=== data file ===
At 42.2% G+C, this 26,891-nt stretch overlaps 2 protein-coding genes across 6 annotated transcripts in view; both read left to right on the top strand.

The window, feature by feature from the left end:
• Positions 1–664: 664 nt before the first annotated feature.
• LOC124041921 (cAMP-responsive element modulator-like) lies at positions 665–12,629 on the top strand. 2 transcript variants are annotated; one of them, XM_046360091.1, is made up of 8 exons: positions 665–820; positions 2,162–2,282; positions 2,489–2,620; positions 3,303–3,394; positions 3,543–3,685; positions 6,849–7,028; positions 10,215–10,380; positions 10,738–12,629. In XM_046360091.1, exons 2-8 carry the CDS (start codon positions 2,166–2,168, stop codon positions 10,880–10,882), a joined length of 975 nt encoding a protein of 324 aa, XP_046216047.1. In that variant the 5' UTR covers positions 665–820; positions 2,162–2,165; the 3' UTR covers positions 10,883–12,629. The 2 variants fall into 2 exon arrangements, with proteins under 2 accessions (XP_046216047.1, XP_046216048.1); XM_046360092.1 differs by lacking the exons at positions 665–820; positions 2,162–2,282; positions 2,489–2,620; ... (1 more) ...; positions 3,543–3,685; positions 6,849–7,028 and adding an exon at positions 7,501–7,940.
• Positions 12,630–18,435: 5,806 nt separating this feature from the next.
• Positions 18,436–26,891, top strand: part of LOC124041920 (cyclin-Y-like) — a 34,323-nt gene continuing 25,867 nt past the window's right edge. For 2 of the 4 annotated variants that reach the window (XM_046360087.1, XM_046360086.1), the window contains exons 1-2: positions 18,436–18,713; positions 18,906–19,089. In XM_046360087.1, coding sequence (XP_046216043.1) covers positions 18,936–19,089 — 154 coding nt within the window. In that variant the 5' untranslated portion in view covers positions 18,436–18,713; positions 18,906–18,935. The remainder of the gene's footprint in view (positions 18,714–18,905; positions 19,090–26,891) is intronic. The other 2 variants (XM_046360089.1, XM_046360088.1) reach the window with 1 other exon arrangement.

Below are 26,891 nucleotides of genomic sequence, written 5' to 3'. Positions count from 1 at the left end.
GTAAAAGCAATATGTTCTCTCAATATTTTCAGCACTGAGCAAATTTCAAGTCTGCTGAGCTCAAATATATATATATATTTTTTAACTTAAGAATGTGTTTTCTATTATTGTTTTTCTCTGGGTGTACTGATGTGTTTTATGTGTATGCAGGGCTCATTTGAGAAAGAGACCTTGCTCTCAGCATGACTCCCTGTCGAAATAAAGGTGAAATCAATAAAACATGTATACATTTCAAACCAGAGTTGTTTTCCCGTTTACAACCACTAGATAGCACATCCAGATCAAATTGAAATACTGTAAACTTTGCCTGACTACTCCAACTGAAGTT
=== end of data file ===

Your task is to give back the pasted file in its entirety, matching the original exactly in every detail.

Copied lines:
At 42.2% G+C, this 26,891-nt stretch overlaps 2 protein-coding genes across 6 annotated transcripts in view; both read left to right on the top strand.

The window, feature by feature from the left end:
• Positions 1–664: 664 nt before the first annotated feature.
• LOC124041921 (cAMP-responsive element modulator-like) lies at positions 665–12,629 on the top strand. 2 transcript variants are annotated; one of them, XM_046360091.1, is made up of 8 exons: positions 665–820; positions 2,162–2,282; positions 2,489–2,620; positions 3,303–3,394; positions 3,543–3,685; positions 6,849–7,028; positions 10,215–10,380; positions 10,738–12,629. In XM_046360091.1, exons 2-8 carry the CDS (start codon positions 2,166–2,168, stop codon positions 10,880–10,882), a joined length of 975 nt encoding a protein of 324 aa, XP_046216047.1. In that variant the 5' UTR covers positions 665–820; positions 2,162–2,165; the 3' UTR covers positions 10,883–12,629. The 2 variants fall into 2 exon arrangements, with proteins under 2 accessions (XP_046216047.1, XP_046216048.1); XM_046360092.1 differs by lacking the exons at positions 665–820; positions 2,162–2,282; positions 2,489–2,620; ... (1 more) ...; positions 3,543–3,685; positions 6,849–7,028 and adding an exon at positions 7,501–7,940.
• Positions 12,630–18,435: 5,806 nt separating this feature from the next.
• Positions 18,436–26,891, top strand: part of LOC124041920 (cyclin-Y-like) — a 34,323-nt gene continuing 25,867 nt past the window's right edge. For 2 of the 4 annotated variants that reach the window (XM_046360087.1, XM_046360086.1), the window contains exons 1-2: positions 18,436–18,713; positions 18,906–19,089. In XM_046360087.1, coding sequence (XP_046216043.1) covers positions 18,936–19,089 — 154 coding nt within the window. In that variant the 5' untranslated portion in view covers positions 18,436–18,713; positions 18,906–18,935. The remainder of the gene's footprint in view (positions 18,714–18,905; positions 19,090–26,891) is intronic. The other 2 variants (XM_046360089.1, XM_046360088.1) reach the window with 1 other exon arrangement.

Below are 26,891 nucleotides of genomic sequence, written 5' to 3'. Positions count from 1 at the left end.
GTAAAAGCAATATGTTCTCTCAATATTTTCAGCACTGAGCAAATTTCAAGTCTGCTGAGCTCAAATATATATATATATTTTTTAACTTAAGAATGTGTTTTCTATTATTGTTTTTCTCTGGGTGTACTGATGTGTTTTATGTGTATGCAGGGCTCATTTGAGAAAGAGACCTTGCTCTCAGCATGACTCCCTGTCGAAATAAAGGTGAAATCAATAAAACATGTATACATTTCAAACCAGAGTTGTTTTCCCGTTTACAACCACTAGATAGCACATCCAGATCAAATTGAAATACTGTAAACTTTGCCTGACTACTCCAACTGAAGTT